Why we should put a mobile wallet in every pocket
The mobile wallet is having a transformative effect on people’s lives in developing countries, bringing safer, faster, easier financial services to the people who need it most, writes Gautam Jain, global head of client access transaction banking at Standard Chartered.
When development organisations disburse aid for food, water and medical supplies to poor families in the remote regions of northern Kenya, administrators in Nairobi can now simply press a button allowing the families to receive the cash instantly on their mobile phones via Safaricom’s M-Pesa.
In the past, the organisations would have had to pay a van with security guards to transport the cash in order to pay local beneficiaries and volunteers. Given the poor network of roads in northern Kenya, this would often take days and use up precious resources, not to mention the danger involved.
This is a great example of how mobile wallets are helping to transform lives. In emerging markets, most people still pay or get paid in cash, but mobile wallets such as M-Pesa are changing all that, providing a fast, cheap and safe alternative that’s available 24/7.
With mobile wallets, there’s no need to travel long distances and queue up at a counter to pay bills, as people can simply text money. A pin-protected mobile is safer than cash, which can be lost or stolen, and transferring money is instant, in many cases beating the speed of local inter-bank transfers.
The impact on society is huge, as millions of people – the unbanked and those living in remote regions without easy access to banks – are brought into the financial system. In Kenya, more than half of the adult population are now registered for M-Pesa, with payments equivalent to more than a third of the country’s GDP.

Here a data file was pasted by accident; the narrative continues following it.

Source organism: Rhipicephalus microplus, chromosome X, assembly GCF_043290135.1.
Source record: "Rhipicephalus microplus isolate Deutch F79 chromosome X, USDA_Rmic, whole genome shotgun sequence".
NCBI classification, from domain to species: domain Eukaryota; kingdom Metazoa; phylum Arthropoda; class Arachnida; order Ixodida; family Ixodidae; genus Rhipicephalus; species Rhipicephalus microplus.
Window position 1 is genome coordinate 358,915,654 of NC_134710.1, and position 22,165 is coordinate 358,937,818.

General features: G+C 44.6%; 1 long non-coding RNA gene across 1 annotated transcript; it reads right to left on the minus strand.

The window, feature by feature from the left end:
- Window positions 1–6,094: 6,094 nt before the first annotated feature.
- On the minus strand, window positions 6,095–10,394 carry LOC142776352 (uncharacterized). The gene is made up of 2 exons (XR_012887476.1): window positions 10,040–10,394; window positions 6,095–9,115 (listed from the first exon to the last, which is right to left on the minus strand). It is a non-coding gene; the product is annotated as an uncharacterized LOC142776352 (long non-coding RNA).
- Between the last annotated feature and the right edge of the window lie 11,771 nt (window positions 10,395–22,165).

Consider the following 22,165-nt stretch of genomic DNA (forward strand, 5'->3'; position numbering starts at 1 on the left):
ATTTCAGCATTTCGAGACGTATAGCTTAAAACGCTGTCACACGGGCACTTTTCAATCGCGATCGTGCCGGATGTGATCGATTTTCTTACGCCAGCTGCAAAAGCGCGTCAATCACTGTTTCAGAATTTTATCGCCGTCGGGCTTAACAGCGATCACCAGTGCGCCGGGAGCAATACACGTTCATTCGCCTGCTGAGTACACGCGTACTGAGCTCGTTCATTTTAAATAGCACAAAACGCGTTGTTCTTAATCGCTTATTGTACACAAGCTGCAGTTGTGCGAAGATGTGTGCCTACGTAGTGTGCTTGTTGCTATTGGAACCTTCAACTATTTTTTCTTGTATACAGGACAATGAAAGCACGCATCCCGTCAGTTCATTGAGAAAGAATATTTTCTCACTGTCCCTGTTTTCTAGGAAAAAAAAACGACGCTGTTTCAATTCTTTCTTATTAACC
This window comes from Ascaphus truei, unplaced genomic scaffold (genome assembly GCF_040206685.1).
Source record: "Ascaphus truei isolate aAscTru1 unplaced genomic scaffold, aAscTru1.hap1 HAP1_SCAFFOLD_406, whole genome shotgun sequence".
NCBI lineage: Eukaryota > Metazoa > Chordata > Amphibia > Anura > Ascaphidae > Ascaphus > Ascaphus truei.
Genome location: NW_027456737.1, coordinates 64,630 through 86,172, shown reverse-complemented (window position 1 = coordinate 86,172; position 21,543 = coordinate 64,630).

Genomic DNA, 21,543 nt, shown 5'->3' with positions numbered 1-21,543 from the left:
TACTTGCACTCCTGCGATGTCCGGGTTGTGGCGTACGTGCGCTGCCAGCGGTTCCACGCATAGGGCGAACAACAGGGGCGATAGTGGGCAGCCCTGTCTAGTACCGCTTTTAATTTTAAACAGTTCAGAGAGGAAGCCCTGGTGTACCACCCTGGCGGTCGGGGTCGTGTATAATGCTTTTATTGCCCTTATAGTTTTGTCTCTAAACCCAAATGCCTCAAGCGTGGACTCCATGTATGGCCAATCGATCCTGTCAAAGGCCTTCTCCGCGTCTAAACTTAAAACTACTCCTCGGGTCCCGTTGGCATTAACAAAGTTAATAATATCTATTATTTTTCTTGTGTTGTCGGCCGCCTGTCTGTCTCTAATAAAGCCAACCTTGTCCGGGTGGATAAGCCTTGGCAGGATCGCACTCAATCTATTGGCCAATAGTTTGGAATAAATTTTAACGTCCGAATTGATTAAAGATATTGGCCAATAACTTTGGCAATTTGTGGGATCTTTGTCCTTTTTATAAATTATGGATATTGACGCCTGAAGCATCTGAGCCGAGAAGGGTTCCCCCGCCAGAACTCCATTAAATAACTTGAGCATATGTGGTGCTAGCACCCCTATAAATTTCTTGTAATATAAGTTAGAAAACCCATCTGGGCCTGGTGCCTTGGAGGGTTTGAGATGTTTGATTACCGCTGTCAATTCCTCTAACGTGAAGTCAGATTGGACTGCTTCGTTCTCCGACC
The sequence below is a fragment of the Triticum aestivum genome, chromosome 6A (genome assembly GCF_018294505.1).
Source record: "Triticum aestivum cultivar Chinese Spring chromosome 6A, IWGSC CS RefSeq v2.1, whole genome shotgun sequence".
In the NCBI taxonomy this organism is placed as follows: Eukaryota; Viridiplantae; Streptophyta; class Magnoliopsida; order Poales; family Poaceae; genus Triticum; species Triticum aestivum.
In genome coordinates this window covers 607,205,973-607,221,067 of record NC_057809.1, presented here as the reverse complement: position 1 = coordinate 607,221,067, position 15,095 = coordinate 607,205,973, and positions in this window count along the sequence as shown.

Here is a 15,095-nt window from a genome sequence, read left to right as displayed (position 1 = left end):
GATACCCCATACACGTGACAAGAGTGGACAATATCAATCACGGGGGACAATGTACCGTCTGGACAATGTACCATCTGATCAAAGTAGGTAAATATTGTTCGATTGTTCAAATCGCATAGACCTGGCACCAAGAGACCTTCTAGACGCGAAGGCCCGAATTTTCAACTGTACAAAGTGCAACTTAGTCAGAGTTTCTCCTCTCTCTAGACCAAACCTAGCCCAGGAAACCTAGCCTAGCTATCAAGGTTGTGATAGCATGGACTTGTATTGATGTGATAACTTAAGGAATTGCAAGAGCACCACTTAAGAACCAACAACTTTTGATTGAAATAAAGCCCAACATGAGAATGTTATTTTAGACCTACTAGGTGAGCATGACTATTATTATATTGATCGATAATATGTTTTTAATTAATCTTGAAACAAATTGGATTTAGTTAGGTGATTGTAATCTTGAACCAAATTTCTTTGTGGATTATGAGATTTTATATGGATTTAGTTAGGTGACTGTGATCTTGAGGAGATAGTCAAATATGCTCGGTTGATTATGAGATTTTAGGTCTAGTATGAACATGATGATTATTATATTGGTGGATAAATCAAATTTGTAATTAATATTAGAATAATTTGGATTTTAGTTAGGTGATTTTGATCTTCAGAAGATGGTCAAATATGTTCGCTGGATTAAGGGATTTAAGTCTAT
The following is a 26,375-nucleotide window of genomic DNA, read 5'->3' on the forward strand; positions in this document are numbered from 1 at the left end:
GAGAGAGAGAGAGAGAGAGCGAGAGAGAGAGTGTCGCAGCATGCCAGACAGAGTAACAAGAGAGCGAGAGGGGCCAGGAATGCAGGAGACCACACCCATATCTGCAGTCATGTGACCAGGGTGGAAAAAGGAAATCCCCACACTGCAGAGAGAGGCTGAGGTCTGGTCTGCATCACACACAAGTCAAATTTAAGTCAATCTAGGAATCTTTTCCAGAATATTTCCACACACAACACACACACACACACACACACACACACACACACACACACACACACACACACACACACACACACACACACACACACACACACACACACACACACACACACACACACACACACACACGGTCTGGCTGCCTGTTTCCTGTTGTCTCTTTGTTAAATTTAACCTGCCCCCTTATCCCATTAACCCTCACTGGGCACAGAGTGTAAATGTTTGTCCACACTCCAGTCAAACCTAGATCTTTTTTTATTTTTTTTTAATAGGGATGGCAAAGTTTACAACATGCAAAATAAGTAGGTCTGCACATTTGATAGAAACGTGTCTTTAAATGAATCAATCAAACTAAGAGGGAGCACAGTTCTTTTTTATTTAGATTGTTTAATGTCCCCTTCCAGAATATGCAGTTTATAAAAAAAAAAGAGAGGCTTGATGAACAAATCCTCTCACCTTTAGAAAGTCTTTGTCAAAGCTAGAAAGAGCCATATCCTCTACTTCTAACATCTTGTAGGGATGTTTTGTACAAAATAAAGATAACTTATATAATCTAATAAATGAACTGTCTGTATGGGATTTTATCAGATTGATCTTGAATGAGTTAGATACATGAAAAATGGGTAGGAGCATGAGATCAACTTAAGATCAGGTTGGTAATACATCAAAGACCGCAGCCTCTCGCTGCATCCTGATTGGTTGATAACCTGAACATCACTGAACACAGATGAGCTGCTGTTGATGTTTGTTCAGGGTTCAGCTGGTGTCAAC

With an estimated one billion people across emerging markets possessing a mobile phone but no bank account, the potential is substantial. Already, there are over 200 mobile wallet systems in the world, many of them in Asia, Africa and the Middle East.
Given the right regulatory encouragement, I believe mobile wallets right across emerging markets could replicate the success of M-Pesa. Large NGOs, development organisations and companies could push adoption past the tipping point as they wake up to the huge benefits of switching from cash to mobile electronic credits: lower cost, faster reconciliation and greater security, to name but a few.
There’s is no need to wait for mobile wallet ecosystems to mature, or for disparate mobile payment standards to converge. Mobile wallets offer vast benefits right now and, by using them, large organisations can help to accelerate their development.
Mobile wallets represent a fantastic opportunity for any NGO, development organisation or company with business in emerging markets to reach out to individuals more efficiently and, in the process, drive large-scale social and economic change.
Our clients are showing strong interest in using mobile wallets. Large insurance companies, for example, are keen to use mobiles for collecting premiums or paying out claims. Food companies are looking for a better way to pay their farm workers, development organisations for a more efficient distribution of aid, and logistics companies for smarter ways to collect courier fees.
Mobile wallets are largely driven by telecom companies, which use their extensive geographic reach and existing networks to fill a gap in the market that banks can’t reach. I see these mobile service providers not as competitors but as partners, as both sides can benefit from the other’s complementary capabilities.
Banks have a crucial role to play in driving wide-spread adoption. As global institutions like Standard Chartered embrace mobile wallets and connect corporates for payments and collections to end consumers, the entire ecosystem will benefit and grow. Banks can be advocates, engaging with regulators and transferring knowledge and best practice from market to market. And we can be aggregators, encouraging our multi-national clients to adopt by providing the means for them to connect to their customers and workers across multiple geographies and multiple mobile wallets.
Clients of international banks should be able to pay an unbanked mobile wallet consumer anywhere in the world just as easily as a conventional payee, the only difference being that they need to type in a phone number instead of a bank account. To enable that, banks still have work to do to set up the background systems that make this possible, but when this happens – not if – I believe it will drive very significant traffic into the mobile wallet ecosystem.
By the same token, the cost of inaction for banks would be severe. If they don’t connect their clients to mobile wallets, others will, and banks risk becoming increasingly irrelevant in the emerging market payments space. Worse, banks will miss out on one of the potentially most transformative innovations in the retail financial services space for decades.